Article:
Youth use of alcohol, cigarettes and illicit drugs are steadily declining, but e-cigarette use is high and the perception that marijuana is harmful is low, according to the 2014 Monitoring the Future Survey, released by the National Institute on Drug Abuse (NIDA).
Alcohol use rates dropped among 8th, 10th and 12th graders by 1.2 percent, 2.2 percent and 1.8 percent respectively. There was a significant drop in binge drinking in 2014 among high school seniors, which is now under 20 percent.
Past year use of narcotics other than heroin (which includes all opioid pain relievers) was reported by 6.1 percent of high school seniors, compared with 7.1 percent a year ago and markedly lower than the 2004 peak of 9.5 percent.
“The reductions in youth drug use, including smoking, underage drinking, use of synthetics and over-the-counter and prescription drug abuse tell us that our prevention strategies aimed at adolescents are working,” said General Arthur T. Dean, CADCA Chairman and CEO. “The MTF study also noted that this year marks the highest number of young people abstaining from the use of any substances. This is positive news for our nation. However, history shows that now is the time to redouble our efforts,” he went on. “Although youth marijuana use did not increase, it still remains at unacceptably high levels. When you combine this with the continued decline in perception of risk and the rise in teen use of cannabis-laced edibles, this is worrisome.”
The study found for the first time that more teens use e-cigarettes than tobacco products of any kind. Lloyd D. Johnston, Ph.D., principal investigator, Institute for Social Research, University of Michigan noted, “It would be a tragedy if this product undid some of the great progress made to date in reducing cigarette smoking by teens.”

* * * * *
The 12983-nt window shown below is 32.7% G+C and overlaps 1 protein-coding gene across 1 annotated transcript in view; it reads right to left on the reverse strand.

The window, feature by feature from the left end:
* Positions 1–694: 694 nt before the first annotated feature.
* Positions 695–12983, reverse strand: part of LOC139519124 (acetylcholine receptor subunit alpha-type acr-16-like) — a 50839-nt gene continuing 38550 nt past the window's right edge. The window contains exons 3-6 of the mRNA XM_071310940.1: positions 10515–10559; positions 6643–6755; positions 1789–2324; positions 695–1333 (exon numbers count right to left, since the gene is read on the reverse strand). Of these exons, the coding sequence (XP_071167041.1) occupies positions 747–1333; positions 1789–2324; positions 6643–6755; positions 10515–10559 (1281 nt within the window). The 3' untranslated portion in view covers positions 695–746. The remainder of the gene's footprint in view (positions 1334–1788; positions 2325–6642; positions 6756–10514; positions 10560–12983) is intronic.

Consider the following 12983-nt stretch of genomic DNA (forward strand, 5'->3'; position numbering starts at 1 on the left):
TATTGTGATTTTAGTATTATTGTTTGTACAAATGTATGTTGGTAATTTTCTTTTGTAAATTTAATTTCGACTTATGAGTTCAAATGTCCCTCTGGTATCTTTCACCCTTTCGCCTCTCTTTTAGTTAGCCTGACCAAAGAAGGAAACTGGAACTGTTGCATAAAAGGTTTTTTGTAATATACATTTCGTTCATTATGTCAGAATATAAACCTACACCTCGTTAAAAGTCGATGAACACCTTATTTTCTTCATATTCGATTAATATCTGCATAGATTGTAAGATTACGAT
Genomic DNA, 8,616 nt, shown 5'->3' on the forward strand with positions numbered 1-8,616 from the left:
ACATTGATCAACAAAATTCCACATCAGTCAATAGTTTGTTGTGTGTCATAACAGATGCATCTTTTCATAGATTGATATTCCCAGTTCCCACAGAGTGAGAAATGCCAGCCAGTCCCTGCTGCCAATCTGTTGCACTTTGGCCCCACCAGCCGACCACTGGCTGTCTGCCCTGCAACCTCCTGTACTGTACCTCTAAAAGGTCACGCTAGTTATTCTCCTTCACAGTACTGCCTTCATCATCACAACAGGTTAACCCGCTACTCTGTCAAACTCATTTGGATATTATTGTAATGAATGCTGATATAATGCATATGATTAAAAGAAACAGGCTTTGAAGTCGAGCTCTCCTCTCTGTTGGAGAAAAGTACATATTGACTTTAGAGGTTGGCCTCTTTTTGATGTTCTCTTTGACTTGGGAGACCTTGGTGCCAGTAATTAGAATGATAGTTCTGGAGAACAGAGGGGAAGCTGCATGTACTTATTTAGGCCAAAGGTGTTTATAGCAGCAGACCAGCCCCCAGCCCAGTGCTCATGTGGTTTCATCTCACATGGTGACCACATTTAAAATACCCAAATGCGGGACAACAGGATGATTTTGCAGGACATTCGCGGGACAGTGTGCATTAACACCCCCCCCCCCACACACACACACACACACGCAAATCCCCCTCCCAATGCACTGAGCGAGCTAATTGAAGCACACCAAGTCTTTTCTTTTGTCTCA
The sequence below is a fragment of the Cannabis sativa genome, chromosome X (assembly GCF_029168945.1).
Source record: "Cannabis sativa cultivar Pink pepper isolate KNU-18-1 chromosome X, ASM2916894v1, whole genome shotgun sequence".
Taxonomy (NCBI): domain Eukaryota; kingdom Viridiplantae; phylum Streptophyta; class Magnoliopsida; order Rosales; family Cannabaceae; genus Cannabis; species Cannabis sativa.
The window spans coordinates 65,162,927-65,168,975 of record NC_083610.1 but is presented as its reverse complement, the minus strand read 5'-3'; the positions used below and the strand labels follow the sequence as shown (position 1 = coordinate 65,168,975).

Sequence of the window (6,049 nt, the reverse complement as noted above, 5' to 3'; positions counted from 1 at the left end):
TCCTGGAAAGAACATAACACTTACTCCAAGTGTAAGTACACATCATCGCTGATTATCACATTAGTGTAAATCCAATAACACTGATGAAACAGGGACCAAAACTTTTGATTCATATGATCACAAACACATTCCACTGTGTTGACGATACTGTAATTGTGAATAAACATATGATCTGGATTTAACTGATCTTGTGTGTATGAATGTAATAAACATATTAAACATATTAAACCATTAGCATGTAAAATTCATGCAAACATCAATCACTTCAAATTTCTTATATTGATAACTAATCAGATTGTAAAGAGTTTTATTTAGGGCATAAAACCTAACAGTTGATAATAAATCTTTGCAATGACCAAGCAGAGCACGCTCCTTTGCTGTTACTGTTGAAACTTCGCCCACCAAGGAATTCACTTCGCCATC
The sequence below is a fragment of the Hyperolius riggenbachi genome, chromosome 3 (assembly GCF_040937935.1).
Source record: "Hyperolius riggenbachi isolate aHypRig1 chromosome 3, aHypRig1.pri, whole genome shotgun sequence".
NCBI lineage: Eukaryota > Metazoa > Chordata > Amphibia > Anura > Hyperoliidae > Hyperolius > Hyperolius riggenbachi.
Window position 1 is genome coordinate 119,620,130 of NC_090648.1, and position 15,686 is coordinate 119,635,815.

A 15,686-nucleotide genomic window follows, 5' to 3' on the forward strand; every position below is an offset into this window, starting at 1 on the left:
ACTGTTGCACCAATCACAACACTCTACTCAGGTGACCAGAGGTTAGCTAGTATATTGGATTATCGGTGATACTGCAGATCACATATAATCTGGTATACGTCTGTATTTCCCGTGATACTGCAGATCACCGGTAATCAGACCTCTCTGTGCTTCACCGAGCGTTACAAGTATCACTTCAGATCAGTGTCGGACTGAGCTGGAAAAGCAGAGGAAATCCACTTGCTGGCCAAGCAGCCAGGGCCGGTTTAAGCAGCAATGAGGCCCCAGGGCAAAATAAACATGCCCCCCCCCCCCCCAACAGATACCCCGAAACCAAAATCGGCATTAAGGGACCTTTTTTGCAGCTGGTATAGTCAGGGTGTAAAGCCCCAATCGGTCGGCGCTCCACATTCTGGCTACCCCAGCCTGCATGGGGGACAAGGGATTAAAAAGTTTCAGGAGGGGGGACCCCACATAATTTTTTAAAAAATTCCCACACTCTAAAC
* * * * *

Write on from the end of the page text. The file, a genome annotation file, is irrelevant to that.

“The rapid increase in e-cigarettes as the nicotine delivery system of choice for teens is a great concern. Nicotine is detrimental to the developing adolescent brain and e-cigarettes introduce kids to a behavior that is very similar to smoking,” noted General Dean.
Experts from NIDA, University of Michigan and the Office of National Drug Control Policy all echoed their strong support for prevention at a press teleconference. “It is now more important than ever for the public health community to continue to educate teens, parents, teachers, community leaders, the media and health care providers about the specific harms of drug use among teens, whose brains are still developing,“ noted NIDA Director Nora D. Volkow, M.D.” Dr. Johnston warned of generational forgetting, and the need to “keep our eye on the ball, especially in times like this when things seem to be getting better.